Today, CERN’S Large Hadron Collider has started working for the first time. It is not collecting data yet, but when it will, it will generate 300 Gb/second, requiring a significant amount of computing resources. This raw input will be filtered locally into a more reasonable stream of 300Mb/second. That stream will be again processed at the CERN data center, and reduced again before to research centers across the world. Even then, dedicated 10Gb/s links will be required in order to move around 40Tb of data every day.
Even by today’s standards, these numbers are staggering, and a 10Gb/s link remains 1,000 times higher than the bandwidth that we experience every day. But the really amazing thing is that the initial design of the computers that handle all this data at CERN was made 15 or 20 years ago, when the project started.
In 1988, I was an assistant in an American supercomputing research center, and some researchers there got the mission to make initial designs for the computers that would handle LHC’s American competitor, SSC. Both the research center and the accelerator have failed since then, but I found an interesting definition of that piece of work on a SSC fact sheet:
In concert with industry, the SSC Laboratory is designing ultra fast parallel computing systems capable of processing the equivalent of 10,000 floppy disks of data every second. This cooperative effort is expected to facilitate the entry of high performance electronics into the commercial marketplace.
10,000 floppy disks is around 14Gb, which means that the estimates were off by a factor 20. It looks large, but it’s not that bad. Back then, this number was enormous, as the size of hard drives was still measures in megabytes, and even our largest supercomputer (an ETA-10, the world’s fastest at the time) was only running at a cool 200MHz. Despite this discrepancy between the resources available in 1988 and the target computer (then set for 2003, 15 years later), the scientists determined that, if Moore’s Law remained valid, it would be possible to handle such an enormous amount of data. They even provided blueprints for such a system.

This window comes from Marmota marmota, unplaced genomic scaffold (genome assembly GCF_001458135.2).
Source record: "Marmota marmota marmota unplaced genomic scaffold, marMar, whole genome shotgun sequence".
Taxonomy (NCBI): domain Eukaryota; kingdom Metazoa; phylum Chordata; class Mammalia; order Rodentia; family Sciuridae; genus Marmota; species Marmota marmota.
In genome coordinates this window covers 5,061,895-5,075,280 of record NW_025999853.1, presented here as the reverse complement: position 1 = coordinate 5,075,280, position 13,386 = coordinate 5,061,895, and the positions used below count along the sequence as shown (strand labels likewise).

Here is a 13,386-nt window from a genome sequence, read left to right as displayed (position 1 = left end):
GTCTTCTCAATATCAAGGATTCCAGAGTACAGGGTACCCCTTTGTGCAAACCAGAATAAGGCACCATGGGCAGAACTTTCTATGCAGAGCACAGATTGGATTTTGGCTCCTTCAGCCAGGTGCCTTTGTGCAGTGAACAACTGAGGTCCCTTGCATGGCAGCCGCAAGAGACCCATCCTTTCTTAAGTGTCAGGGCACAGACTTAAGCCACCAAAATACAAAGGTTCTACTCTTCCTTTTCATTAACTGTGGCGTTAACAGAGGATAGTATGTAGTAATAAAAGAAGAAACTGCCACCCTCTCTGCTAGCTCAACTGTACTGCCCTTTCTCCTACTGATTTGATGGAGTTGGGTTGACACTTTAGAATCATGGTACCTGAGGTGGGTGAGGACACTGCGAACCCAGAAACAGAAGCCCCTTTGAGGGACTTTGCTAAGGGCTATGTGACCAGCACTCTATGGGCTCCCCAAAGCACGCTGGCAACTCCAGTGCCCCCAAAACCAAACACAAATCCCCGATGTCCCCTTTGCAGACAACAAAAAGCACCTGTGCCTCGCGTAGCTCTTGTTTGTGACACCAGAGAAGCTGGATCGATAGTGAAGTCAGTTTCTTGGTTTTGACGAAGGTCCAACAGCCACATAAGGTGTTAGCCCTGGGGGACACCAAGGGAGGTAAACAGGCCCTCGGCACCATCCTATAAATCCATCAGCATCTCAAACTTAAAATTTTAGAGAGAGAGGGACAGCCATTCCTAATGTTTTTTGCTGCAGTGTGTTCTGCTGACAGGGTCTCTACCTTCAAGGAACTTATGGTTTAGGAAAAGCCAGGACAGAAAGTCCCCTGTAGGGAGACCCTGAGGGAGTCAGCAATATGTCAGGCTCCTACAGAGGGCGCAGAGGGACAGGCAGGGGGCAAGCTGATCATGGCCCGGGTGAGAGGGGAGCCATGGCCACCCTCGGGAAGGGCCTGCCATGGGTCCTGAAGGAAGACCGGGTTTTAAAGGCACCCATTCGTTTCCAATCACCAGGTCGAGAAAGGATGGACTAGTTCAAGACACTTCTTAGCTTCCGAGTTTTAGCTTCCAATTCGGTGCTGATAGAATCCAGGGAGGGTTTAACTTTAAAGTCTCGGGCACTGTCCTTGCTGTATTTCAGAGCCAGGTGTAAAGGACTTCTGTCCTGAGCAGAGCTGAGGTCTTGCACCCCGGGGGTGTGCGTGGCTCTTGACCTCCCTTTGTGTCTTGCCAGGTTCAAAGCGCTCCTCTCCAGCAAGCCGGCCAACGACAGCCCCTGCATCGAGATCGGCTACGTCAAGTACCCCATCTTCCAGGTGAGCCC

On a smaller scale, people who design standards often face the same issue. Between the time work starts on a standard and the time it becomes a mainstream product, several years often have passed. Standard designers must take that parameter into account from day 1. This is a tough job, and it is even tougher in “extreme” industries, where the constraints are strong. Supercomputing is at one end of the spectrum, and smart cards are at the other end.
The trade-off is not that simple to make. If we underestimate the evolution of computing power, we limit the possible exploitation of the nex technology, and hence, its value. On the other hand, if we overestimate the evolution of womputing power, we may end up with a technology that cannot be mapped into products (because whatever we designed does not fit on a smart card chip).
When we started the work on Java Card 3, I was afraid to be exactly in that situation. I gradually changed my mind, although I still have a little voice that tells me that we could have done a bit more on the optimization side. Well, as of today, the technology can be implemented, which is good news. However, it requires the largest chips available on the market (i.e., the most expensive). The software is not cheap, either, because Java Card 3 is the largest smart card system around (i.e., the most expensive).
The next step is to transform the technology into successful products. There are usually two ways to do that, but here, we most likely will have to combine them: first, we have to make the added value of the product visible, in order to convince our customers to pay more (at least for the software), and then we have to wait a little in orer to let the price of chips go down.
This may look difficult, but it is definitely achievable. The history of smart cards include plenty of products that were at some point too large, too expensive, or both. And in many cases (Java Card, SIM Toolkit, and others), these technologies often ended up in millions (or billions) of cards.
The hard part is that we now face a few years of hard work promoting Java card 3, making good products, and finding good applications. And only then, there will be another successful product on that list.